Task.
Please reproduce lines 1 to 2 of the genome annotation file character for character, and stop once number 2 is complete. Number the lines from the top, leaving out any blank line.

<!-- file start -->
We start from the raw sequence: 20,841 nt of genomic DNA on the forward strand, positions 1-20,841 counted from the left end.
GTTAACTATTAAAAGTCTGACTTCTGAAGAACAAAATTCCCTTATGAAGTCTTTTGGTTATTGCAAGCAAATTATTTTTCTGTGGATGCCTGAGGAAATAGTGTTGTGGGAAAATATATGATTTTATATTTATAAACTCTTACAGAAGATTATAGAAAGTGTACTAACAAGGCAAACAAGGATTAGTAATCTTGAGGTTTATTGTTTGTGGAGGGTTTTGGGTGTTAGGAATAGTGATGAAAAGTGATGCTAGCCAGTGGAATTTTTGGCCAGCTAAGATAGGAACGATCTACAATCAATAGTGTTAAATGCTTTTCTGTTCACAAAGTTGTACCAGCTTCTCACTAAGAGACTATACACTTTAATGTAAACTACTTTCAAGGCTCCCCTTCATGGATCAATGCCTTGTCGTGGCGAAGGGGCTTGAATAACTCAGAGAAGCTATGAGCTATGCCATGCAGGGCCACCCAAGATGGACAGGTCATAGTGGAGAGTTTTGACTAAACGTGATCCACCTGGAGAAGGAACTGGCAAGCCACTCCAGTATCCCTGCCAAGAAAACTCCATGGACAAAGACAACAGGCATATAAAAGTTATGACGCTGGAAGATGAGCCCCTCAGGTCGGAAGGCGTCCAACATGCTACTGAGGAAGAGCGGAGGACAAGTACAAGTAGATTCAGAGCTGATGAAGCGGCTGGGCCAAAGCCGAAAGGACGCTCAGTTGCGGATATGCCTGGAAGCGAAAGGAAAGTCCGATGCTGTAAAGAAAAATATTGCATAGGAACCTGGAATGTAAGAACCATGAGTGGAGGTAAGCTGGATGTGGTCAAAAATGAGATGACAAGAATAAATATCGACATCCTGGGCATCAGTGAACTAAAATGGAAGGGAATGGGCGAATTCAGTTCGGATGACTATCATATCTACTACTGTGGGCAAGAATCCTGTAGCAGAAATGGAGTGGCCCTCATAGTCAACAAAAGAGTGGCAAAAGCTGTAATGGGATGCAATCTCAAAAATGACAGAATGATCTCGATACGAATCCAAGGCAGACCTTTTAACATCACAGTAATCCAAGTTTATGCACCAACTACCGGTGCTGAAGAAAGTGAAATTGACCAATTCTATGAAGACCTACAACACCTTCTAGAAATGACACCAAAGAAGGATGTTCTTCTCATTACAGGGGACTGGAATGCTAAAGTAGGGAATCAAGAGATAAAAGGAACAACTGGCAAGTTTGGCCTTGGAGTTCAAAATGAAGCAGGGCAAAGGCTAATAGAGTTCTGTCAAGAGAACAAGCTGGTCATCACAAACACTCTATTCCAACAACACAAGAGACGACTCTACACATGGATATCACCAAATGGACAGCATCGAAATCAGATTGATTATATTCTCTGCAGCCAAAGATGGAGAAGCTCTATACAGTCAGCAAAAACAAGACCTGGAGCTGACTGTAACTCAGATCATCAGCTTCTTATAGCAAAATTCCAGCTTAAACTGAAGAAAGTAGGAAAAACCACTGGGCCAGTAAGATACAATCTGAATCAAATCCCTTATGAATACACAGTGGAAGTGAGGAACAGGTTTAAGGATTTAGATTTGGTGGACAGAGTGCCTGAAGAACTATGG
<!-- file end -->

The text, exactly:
We start from the raw sequence: 20,841 nt of genomic DNA on the forward strand, positions 1-20,841 counted from the left end.
GTTAACTATTAAAAGTCTGACTTCTGAAGAACAAAATTCCCTTATGAAGTCTTTTGGTTATTGCAAGCAAATTATTTTTCTGTGGATGCCTGAGGAAATAGTGTTGTGGGAAAATATATGATTTTATATTTATAAACTCTTACAGAAGATTATAGAAAGTGTACTAACAAGGCAAACAAGGATTAGTAATCTTGAGGTTTATTGTTTGTGGAGGGTTTTGGGTGTTAGGAATAGTGATGAAAAGTGATGCTAGCCAGTGGAATTTTTGGCCAGCTAAGATAGGAACGATCTACAATCAATAGTGTTAAATGCTTTTCTGTTCACAAAGTTGTACCAGCTTCTCACTAAGAGACTATACACTTTAATGTAAACTACTTTCAAGGCTCCCCTTCATGGATCAATGCCTTGTCGTGGCGAAGGGGCTTGAATAACTCAGAGAAGCTATGAGCTATGCCATGCAGGGCCACCCAAGATGGACAGGTCATAGTGGAGAGTTTTGACTAAACGTGATCCACCTGGAGAAGGAACTGGCAAGCCACTCCAGTATCCCTGCCAAGAAAACTCCATGGACAAAGACAACAGGCATATAAAAGTTATGACGCTGGAAGATGAGCCCCTCAGGTCGGAAGGCGTCCAACATGCTACTGAGGAAGAGCGGAGGACAAGTACAAGTAGATTCAGAGCTGATGAAGCGGCTGGGCCAAAGCCGAAAGGACGCTCAGTTGCGGATATGCCTGGAAGCGAAAGGAAAGTCCGATGCTGTAAAGAAAAATATTGCATAGGAACCTGGAATGTAAGAACCATGAGTGGAGGTAAGCTGGATGTGGTCAAAAATGAGATGACAAGAATAAATATCGACATCCTGGGCATCAGTGAACTAAAATGGAAGGGAATGGGCGAATTCAGTTCGGATGACTATCATATCTACTACTGTGGGCAAGAATCCTGTAGCAGAAATGGAGTGGCCCTCATAGTCAACAAAAGAGTGGCAAAAGCTGTAATGGGATGCAATCTCAAAAATGACAGAATGATCTCGATACGAATCCAAGGCAGACCTTTTAACATCACAGTAATCCAAGTTTATGCACCAACTACCGGTGCTGAAGAAAGTGAAATTGACCAATTCTATGAAGACCTACAACACCTTCTAGAAATGACACCAAAGAAGGATGTTCTTCTCATTACAGGGGACTGGAATGCTAAAGTAGGGAATCAAGAGATAAAAGGAACAACTGGCAAGTTTGGCCTTGGAGTTCAAAATGAAGCAGGGCAAAGGCTAATAGAGTTCTGTCAAGAGAACAAGCTGGTCATCACAAACACTCTATTCCAACAACACAAGAGACGACTCTACACATGGATATCACCAAATGGACAGCATCGAAATCAGATTGATTATATTCTCTGCAGCCAAAGATGGAGAAGCTCTATACAGTCAGCAAAAACAAGACCTGGAGCTGACTGTAACTCAGATCATCAGCTTCTTATAGCAAAATTCCAGCTTAAACTGAAGAAAGTAGGAAAAACCACTGGGCCAGTAAGATACAATCTGAATCAAATCCCTTATGAATACACAGTGGAAGTGAGGAACAGGTTTAAGGATTTAGATTTGGTGGACAGAGTGCCTGAAGAACTATGG